Update 2:42 p.m.: Though Faison-Walden has plenty of time to progress, he’s been held out of spring practice with an injury.
Original: Much was made of Lamont Wade and Mike Miranda’s standout performances this spring, but Penn State’s other two early enrollees are also exciting prospects.
Speedy receiver K.J. Hamler isn’t quite back to full health after tearing his ACL last August during a preseason game for powerhouse IMG Academy in Bradenton, Fla., where he had transferred prior to his senior season. Brelin Faison-Walden was one of the top recruits coming out of North Carolina, and perfectly fits the mold of what Brent Pry wants in a rangy outside linebacker.
Hamler brings a winning mentality to State College, having claimed back-to-back state titles at Michigan’s Orchard Lake St. Mary’s, the alma mater of Allen Robinson, as a sophomore and junior. Despite watching from the sidelines last fall, his new team — the Ascenders — finished 12-0 and won the high school national championship. His dance moves will also be a nice addition to Penn State’s pregame warmups.
Faison-Walden was named to the USA Today All-State first team as a senior, recording 75 tackles and an interception in 2016 while splitting time between linebacker and safety.
He served as a two-year captain for Grimsley High School, and held a laundry list of national offers from schools like Alabama, Michigan, and Clemson. At 6’1″, 200 pounds, Faison-Walden can use his early arrival as an opportunity to add some size to his frame before the rest of the freshmen arrive this summer.
Penn State has outstanding depth at receiver and a solid two-deep at linebacker, meaning it wouldn’t be a huge surprise if Hamler and Faison-Walden end up redshirting this fall. However, if they can get their bodies ready for the college game in time, it certainly wouldn’t hurt to get them some experience in 2017.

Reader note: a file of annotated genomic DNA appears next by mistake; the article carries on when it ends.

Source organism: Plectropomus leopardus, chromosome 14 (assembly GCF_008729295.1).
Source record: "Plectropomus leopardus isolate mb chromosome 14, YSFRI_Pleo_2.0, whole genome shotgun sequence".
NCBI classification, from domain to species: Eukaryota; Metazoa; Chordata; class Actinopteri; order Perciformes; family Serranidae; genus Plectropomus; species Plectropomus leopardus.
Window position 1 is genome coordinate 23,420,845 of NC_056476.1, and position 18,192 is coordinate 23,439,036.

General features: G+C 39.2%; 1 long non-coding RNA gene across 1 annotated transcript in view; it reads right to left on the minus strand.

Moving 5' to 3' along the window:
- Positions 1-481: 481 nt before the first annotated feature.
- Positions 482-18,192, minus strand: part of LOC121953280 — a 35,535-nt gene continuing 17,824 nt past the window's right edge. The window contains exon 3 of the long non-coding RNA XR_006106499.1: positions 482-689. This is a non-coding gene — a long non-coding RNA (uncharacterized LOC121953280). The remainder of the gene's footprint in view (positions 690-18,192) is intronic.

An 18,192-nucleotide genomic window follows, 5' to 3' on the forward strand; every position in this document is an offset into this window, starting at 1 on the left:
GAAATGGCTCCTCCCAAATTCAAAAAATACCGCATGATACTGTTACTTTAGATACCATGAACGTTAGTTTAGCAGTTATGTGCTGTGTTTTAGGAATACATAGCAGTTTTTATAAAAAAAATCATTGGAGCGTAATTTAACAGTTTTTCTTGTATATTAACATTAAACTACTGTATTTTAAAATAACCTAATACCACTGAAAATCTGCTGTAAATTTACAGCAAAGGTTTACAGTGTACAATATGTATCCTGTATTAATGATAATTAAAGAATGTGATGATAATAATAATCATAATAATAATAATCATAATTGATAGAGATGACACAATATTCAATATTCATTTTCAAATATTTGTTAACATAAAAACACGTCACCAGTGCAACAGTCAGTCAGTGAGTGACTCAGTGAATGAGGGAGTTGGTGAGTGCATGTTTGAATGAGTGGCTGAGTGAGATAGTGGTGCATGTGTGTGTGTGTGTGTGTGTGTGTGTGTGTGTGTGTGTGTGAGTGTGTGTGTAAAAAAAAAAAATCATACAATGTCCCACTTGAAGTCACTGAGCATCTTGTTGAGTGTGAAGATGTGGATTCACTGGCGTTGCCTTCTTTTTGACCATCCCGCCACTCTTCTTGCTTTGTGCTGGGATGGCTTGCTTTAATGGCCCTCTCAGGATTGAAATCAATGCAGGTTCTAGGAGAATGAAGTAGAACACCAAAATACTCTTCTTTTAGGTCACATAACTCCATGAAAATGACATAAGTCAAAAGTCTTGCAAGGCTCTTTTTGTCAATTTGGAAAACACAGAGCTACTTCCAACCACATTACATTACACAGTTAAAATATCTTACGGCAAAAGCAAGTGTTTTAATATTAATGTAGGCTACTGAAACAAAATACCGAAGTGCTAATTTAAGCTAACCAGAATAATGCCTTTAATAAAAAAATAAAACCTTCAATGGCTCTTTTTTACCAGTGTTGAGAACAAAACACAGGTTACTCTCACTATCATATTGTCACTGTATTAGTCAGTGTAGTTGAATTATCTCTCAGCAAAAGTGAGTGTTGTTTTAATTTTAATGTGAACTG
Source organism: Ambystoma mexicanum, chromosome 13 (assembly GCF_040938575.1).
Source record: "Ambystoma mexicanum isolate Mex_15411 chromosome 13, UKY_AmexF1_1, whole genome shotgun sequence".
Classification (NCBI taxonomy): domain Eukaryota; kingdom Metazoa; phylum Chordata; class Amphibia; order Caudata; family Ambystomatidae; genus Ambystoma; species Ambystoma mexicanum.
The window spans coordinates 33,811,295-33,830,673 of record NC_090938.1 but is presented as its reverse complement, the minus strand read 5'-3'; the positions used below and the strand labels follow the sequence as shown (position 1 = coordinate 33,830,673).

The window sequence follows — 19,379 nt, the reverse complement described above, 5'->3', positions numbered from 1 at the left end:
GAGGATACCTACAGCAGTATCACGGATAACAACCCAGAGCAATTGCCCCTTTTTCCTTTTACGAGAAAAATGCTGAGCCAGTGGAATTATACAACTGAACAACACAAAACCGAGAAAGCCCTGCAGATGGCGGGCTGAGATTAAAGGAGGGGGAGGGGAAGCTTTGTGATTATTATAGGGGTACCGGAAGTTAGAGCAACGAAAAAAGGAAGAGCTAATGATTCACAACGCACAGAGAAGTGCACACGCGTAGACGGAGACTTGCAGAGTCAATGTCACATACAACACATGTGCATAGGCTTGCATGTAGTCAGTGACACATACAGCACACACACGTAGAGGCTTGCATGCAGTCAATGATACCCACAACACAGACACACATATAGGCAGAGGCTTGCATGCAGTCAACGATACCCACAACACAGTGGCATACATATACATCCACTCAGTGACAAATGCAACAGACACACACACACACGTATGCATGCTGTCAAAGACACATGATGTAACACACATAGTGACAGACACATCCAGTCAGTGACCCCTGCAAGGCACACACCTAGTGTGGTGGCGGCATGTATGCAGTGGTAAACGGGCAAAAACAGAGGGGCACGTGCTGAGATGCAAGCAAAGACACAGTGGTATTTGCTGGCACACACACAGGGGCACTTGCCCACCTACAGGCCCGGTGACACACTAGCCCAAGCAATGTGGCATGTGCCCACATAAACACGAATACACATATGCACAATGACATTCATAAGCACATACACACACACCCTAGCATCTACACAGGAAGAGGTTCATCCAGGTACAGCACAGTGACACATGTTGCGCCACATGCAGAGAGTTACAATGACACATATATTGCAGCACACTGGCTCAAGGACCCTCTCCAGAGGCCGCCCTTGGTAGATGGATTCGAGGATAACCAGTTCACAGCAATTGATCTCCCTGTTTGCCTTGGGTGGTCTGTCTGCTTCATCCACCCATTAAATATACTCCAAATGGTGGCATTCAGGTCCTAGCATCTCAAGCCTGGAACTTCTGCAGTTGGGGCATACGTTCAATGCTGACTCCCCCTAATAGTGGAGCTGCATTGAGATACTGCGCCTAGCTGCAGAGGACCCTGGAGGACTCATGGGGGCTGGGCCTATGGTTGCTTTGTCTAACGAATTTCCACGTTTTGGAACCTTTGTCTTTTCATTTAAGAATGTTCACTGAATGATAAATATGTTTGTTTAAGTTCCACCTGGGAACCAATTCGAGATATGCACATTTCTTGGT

Hamler is electric in the open field and could step into the team’s vacant punt return spot, while Faison-Walden could fill a coverage role on special teams if he ends up seeing the field.
Veterans like Brandon Polk and Manny Bowen are prime candidates to serve as mentors for their younger counterparts, as both know what it’s like to be pressed into significant roles as true freshmen.
Polk entered the program as an undersized slot receiver, but ended up making an impact quicker than his more heralded classmates Juwan Johnson and Irvin Charles. Bowen made his debut against Temple as well following the second of Nyeem Wartman-White’s three season-ending knee injuries.
The Nittany Lions have the luxury of waiting on their freshmen to develop rather than automatically inserting them into the two-deep when scholarship restrictions were a major issue. But provided Hamler and Faison-Walden take full advantage of their head start, there’s a chance we see them suit up on Saturdays this fall.